ARTICLE
6 December 2022

Oatley Fails "Barista" Registration In New Zealand

The term "barista" is commonly used as a title to describe the person who prepares and serves coffee drinks behind a counter.
New Zealand Intellectual Property
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The term "barista" is commonly used as a title to describe the person who prepares and serves coffee drinks behind a counter. Can it be owned by someone as a trademark? In an attempt of registering "BARISTA" as a trademark in New Zealand, Swedish oat milk maker Oatly AB has met some obstacles.

One of Oatly's most popular products is "Barista Edition" oat drink which is dense and foam-able so that everyone can make a coffee latte like a barista.

In 2022, Oatly AB filed an application to register "Barista" as a trademark in New Zealand designating to goods under milk substitutes including oat-based drinks. The application was opposed by wholesale food distributor Bidfood Limited and the opposition has been supported by the Intellectual Property Office of New Zealand.

The opposer Bidfood Limited, who owns a brand named "Barista Federation", provides evidence to show that "barista" has been used on various soy and almond milk products in New Zealand for nearly a decade.

While no company has previously attempted to legally register the term as their own, Oatly's application was bound to prohibit many other companies in the country from using "barista". It also added that "Barista" is a generic and descriptive term that is commonly known as someone who prepares and serves coffee as a professional and cannot distinguish Oatly's products from those of the other companies.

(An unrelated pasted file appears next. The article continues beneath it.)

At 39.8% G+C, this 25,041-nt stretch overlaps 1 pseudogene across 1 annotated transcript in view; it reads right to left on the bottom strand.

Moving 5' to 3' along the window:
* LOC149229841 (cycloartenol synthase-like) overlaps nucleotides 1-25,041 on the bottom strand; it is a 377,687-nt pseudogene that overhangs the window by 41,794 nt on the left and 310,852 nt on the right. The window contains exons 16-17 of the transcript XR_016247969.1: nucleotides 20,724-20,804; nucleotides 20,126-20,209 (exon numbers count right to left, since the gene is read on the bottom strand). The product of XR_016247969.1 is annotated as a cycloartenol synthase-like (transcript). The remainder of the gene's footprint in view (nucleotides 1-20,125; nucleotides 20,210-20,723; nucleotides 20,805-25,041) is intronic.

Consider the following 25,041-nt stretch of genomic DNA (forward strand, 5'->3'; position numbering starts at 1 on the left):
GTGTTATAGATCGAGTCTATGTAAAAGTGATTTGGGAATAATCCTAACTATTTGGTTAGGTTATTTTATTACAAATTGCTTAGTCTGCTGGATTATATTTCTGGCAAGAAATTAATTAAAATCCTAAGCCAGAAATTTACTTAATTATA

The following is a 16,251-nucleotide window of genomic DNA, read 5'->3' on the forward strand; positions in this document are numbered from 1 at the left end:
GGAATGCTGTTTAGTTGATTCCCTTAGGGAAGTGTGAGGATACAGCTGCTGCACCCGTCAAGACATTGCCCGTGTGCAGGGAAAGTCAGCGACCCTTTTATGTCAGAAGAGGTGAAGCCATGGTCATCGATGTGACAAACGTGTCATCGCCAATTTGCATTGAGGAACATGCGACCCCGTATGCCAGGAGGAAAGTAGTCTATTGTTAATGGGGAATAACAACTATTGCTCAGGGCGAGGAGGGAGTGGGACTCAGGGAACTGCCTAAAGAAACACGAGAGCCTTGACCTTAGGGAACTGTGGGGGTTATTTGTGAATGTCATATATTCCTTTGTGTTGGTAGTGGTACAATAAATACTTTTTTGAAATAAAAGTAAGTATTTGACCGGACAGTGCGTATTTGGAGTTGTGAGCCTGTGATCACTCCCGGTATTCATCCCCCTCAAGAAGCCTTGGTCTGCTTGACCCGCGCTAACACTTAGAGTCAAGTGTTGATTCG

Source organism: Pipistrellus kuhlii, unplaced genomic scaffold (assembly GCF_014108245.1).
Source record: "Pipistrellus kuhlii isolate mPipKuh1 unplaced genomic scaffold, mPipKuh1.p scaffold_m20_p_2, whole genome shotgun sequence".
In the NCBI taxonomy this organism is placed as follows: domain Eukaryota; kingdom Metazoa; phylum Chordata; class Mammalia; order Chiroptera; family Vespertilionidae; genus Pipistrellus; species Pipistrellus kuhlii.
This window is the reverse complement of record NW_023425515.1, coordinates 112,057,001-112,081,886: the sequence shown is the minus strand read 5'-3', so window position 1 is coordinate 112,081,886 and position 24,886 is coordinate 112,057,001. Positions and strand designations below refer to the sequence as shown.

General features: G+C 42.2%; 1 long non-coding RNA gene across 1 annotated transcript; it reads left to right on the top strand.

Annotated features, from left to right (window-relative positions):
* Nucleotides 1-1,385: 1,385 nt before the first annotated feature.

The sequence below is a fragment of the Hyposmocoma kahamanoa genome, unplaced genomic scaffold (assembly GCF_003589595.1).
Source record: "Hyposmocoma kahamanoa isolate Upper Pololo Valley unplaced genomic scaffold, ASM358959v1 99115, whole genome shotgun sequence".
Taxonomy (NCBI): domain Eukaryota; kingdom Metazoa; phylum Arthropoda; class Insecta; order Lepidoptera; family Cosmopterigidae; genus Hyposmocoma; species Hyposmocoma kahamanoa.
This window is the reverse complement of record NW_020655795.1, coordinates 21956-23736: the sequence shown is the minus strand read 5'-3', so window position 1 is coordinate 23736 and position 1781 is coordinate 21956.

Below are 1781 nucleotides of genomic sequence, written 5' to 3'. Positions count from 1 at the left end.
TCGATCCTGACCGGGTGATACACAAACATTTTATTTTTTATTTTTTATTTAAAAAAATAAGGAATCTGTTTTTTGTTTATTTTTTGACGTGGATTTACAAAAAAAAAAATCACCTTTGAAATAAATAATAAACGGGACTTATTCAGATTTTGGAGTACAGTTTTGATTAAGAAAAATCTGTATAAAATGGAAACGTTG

Therefore, to associate such a purely descriptive term with one brand of milk substitute would potentially give that brand, i.e. Oatly, an unfair advantage in the market because the use of the word "barista" could imply that Oatly's milk is more suitable than other plant-based milk brands.

Oatly attempted to argue that "barista" isn't generic for its purposes as it was specifically tied to oat milk and submitted evidence related to the use of such mark outside of New Zealand, however, these evidences have not been considered as particularly helpful for Oatly to survive the opposition. The opposition has been upheld by the IP Office and the registration hasn't been granted.

It's worth mentioning that Oatly's two other trademarks "Barista Edition" and "Hey Barista" in New Zealand, which contains the word "barista" but are with additional elements, are considered as more distinctive and thus will not be influenced by this decision.

The content of this article is intended to provide a general guide to the subject matter. Specialist advice should be sought about your specific circumstances.

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